The legend of quarterback Phil Jurkovec has only grown since he became the first commitment to the class in May 2016. He capped his career with an undefeated season and state championship for Gibsonia (Pa.) Pine-Richland by completing 243 of his 334 (73 percent) for 3,969 yards and 39 touchdowns with only six interceptions. Jurkovec also rushed for 1,211 yards and 24 touchdowns.

High school coaches and reporters in Western Pennsylvania have drawn serious, though cautious, comparisons between Jurkovec and the great quarterbacks to come from the area including Dan Marino, Joe Montana and Joe Namath. The hype has led to fan chatter about how soon Jurkovec can push junior quarterback Brandon Wimbush for the starting spot at Notre Dame.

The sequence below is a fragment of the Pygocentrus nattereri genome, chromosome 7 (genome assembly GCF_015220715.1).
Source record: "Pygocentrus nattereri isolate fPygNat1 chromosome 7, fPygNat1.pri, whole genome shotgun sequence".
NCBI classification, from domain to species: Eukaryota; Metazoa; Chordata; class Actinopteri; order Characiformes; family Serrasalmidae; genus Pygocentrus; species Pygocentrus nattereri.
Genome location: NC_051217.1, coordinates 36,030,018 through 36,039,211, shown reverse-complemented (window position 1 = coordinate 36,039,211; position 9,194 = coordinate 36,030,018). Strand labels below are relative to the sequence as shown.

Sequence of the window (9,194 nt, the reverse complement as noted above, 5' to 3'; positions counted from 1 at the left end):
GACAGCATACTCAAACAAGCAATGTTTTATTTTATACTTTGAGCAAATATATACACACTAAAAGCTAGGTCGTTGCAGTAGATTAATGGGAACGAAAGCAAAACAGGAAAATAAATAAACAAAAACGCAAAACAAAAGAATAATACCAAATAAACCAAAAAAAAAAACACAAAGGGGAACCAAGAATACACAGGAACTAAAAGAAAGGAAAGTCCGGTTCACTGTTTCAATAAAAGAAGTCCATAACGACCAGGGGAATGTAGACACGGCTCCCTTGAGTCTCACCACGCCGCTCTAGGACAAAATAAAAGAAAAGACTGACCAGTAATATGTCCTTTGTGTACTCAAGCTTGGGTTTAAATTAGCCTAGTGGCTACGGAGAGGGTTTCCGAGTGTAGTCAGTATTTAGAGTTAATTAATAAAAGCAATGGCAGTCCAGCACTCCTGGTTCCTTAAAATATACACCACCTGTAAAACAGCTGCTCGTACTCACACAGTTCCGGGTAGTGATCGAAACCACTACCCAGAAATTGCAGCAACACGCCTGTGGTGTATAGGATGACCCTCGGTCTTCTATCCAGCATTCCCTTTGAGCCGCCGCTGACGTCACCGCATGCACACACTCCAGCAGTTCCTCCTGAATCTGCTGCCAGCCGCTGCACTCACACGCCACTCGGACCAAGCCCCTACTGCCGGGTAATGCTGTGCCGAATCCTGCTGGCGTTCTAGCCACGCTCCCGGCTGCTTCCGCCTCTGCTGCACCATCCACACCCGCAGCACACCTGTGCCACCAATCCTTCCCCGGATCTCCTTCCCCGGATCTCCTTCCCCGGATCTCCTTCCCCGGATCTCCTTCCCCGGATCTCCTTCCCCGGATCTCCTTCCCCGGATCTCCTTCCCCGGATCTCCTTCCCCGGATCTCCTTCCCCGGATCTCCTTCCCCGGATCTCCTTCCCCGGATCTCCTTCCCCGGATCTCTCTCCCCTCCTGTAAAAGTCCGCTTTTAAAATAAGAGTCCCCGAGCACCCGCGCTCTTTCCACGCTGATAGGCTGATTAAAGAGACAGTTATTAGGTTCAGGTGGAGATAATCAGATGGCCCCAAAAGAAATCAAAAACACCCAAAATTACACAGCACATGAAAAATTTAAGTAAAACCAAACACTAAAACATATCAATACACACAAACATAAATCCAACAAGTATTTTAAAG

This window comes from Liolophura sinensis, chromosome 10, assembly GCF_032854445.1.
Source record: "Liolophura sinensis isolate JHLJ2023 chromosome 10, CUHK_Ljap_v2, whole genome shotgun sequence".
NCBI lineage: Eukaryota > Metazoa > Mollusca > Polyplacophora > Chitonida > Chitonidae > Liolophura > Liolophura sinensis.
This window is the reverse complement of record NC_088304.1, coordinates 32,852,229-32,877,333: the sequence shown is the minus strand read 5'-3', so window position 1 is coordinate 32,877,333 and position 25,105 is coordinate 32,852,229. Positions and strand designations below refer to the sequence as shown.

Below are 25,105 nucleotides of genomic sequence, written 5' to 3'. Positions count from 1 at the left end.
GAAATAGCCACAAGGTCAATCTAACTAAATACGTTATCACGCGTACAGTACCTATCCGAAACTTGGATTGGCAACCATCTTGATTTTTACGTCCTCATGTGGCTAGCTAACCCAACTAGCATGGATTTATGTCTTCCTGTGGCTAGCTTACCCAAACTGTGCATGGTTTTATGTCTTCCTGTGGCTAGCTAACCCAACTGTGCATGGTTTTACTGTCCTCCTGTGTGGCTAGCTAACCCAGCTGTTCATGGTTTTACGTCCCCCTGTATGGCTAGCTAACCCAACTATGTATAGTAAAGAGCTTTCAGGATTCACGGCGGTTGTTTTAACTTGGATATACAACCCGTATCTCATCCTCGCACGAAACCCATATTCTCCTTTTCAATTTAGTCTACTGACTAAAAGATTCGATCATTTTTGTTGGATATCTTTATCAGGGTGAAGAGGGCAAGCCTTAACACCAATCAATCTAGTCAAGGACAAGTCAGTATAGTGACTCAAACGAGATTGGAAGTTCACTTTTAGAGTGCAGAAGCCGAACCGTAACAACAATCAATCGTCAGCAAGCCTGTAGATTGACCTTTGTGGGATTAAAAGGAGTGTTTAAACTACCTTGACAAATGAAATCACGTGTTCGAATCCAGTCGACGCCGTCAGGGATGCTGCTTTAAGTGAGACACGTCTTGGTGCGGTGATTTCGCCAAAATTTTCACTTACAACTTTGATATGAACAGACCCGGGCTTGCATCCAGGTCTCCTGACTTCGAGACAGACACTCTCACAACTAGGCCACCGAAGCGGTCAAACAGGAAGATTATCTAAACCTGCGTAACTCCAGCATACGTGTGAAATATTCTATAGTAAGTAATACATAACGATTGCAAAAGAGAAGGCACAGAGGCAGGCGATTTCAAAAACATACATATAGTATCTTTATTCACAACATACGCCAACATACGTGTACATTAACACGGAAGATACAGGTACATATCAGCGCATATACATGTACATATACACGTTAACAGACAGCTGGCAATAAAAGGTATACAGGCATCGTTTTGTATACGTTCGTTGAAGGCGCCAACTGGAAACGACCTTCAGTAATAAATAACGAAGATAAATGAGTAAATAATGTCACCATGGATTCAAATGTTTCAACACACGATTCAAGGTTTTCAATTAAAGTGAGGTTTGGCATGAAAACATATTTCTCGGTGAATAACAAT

No pressure, right? Both Rivals and 247Sports peg Jurkovec among the top five dual-threat quarterbacks in the 2018 class.

Similarly, safety Derrik Allen of Marietta (Ga.) Lassiter has been positioned as the cornerstone of Notre Dame’s defensive class with slightly fewer grandiose projections. He became the first big commitment in the 2018 class under defensive coordinator Mike Elko’s watch and is ranked as a top 10 safety by Rivals and 247Sports.

A flood of defensive talent has followed Allen and the four defensive commits Elko inherited: defensive tackle Jayson Ademilola, defensive end Justin Ademilola and linebackers Bo Bauer and Ovie Oghoufo.

Rivals ranks six Irish defensive commits as four-star talents: Griffith, Bauer, Allen, Jayson Ademilola, rover Shayne Simon and linebacker Jack Lamb.

Lemming says it’s Notre Dame’s best group of defensive recruits since the 1990 class that included three future first-round NFL Draft picks (defensive tackle Bryant Young and defensive backs Tom Carter and Jeff Burris) and the USA Today 1989 High School Football Defensive Player of the Year (linebacker Oliver Gibson).